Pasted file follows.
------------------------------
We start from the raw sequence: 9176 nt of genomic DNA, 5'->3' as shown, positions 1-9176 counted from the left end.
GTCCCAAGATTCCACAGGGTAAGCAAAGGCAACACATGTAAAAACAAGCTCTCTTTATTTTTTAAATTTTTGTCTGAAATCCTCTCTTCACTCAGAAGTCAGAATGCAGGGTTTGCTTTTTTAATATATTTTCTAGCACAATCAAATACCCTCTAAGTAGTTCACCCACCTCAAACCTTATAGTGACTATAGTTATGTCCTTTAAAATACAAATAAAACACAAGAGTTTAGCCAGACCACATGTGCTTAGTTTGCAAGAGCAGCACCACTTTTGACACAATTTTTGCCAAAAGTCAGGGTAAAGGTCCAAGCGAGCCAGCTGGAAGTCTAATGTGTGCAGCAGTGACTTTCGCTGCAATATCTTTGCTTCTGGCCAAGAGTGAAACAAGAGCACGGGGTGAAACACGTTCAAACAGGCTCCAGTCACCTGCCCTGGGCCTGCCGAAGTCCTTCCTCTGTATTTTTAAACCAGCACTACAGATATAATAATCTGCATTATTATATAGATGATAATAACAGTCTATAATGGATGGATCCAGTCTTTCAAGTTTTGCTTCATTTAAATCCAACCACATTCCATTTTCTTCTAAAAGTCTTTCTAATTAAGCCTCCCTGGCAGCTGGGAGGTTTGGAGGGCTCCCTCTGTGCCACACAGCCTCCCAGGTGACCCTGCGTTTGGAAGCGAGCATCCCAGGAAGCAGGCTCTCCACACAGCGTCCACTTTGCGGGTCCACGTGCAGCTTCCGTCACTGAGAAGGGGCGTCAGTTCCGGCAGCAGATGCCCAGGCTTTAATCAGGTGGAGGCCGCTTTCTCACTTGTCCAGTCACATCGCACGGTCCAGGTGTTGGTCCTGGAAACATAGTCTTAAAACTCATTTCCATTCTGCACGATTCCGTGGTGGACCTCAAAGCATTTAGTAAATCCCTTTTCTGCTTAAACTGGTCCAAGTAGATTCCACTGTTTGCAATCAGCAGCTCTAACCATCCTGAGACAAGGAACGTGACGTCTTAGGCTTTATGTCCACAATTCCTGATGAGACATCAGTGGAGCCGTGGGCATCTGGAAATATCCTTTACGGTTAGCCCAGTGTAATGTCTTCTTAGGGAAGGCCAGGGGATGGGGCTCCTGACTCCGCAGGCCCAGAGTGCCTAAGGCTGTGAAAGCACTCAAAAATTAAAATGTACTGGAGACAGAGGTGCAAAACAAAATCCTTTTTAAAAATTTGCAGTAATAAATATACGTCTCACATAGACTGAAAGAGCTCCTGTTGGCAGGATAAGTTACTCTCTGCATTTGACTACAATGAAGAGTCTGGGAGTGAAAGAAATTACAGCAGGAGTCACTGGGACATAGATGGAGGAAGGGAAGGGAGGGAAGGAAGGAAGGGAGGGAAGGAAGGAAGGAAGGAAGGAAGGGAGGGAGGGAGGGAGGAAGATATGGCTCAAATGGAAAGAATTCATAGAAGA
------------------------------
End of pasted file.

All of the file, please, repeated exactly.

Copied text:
We start from the raw sequence: 9176 nt of genomic DNA, 5'->3' as shown, positions 1-9176 counted from the left end.
GTCCCAAGATTCCACAGGGTAAGCAAAGGCAACACATGTAAAAACAAGCTCTCTTTATTTTTTAAATTTTTGTCTGAAATCCTCTCTTCACTCAGAAGTCAGAATGCAGGGTTTGCTTTTTTAATATATTTTCTAGCACAATCAAATACCCTCTAAGTAGTTCACCCACCTCAAACCTTATAGTGACTATAGTTATGTCCTTTAAAATACAAATAAAACACAAGAGTTTAGCCAGACCACATGTGCTTAGTTTGCAAGAGCAGCACCACTTTTGACACAATTTTTGCCAAAAGTCAGGGTAAAGGTCCAAGCGAGCCAGCTGGAAGTCTAATGTGTGCAGCAGTGACTTTCGCTGCAATATCTTTGCTTCTGGCCAAGAGTGAAACAAGAGCACGGGGTGAAACACGTTCAAACAGGCTCCAGTCACCTGCCCTGGGCCTGCCGAAGTCCTTCCTCTGTATTTTTAAACCAGCACTACAGATATAATAATCTGCATTATTATATAGATGATAATAACAGTCTATAATGGATGGATCCAGTCTTTCAAGTTTTGCTTCATTTAAATCCAACCACATTCCATTTTCTTCTAAAAGTCTTTCTAATTAAGCCTCCCTGGCAGCTGGGAGGTTTGGAGGGCTCCCTCTGTGCCACACAGCCTCCCAGGTGACCCTGCGTTTGGAAGCGAGCATCCCAGGAAGCAGGCTCTCCACACAGCGTCCACTTTGCGGGTCCACGTGCAGCTTCCGTCACTGAGAAGGGGCGTCAGTTCCGGCAGCAGATGCCCAGGCTTTAATCAGGTGGAGGCCGCTTTCTCACTTGTCCAGTCACATCGCACGGTCCAGGTGTTGGTCCTGGAAACATAGTCTTAAAACTCATTTCCATTCTGCACGATTCCGTGGTGGACCTCAAAGCATTTAGTAAATCCCTTTTCTGCTTAAACTGGTCCAAGTAGATTCCACTGTTTGCAATCAGCAGCTCTAACCATCCTGAGACAAGGAACGTGACGTCTTAGGCTTTATGTCCACAATTCCTGATGAGACATCAGTGGAGCCGTGGGCATCTGGAAATATCCTTTACGGTTAGCCCAGTGTAATGTCTTCTTAGGGAAGGCCAGGGGATGGGGCTCCTGACTCCGCAGGCCCAGAGTGCCTAAGGCTGTGAAAGCACTCAAAAATTAAAATGTACTGGAGACAGAGGTGCAAAACAAAATCCTTTTTAAAAATTTGCAGTAATAAATATACGTCTCACATAGACTGAAAGAGCTCCTGTTGGCAGGATAAGTTACTCTCTGCATTTGACTACAATGAAGAGTCTGGGAGTGAAAGAAATTACAGCAGGAGTCACTGGGACATAGATGGAGGAAGGGAAGGGAGGGAAGGAAGGAAGGGAGGGAAGGAAGGAAGGAAGGAAGGAAGGGAGGGAGGGAGGGAGGAAGATATGGCTCAAATGGAAAGAATTCATAGAAGA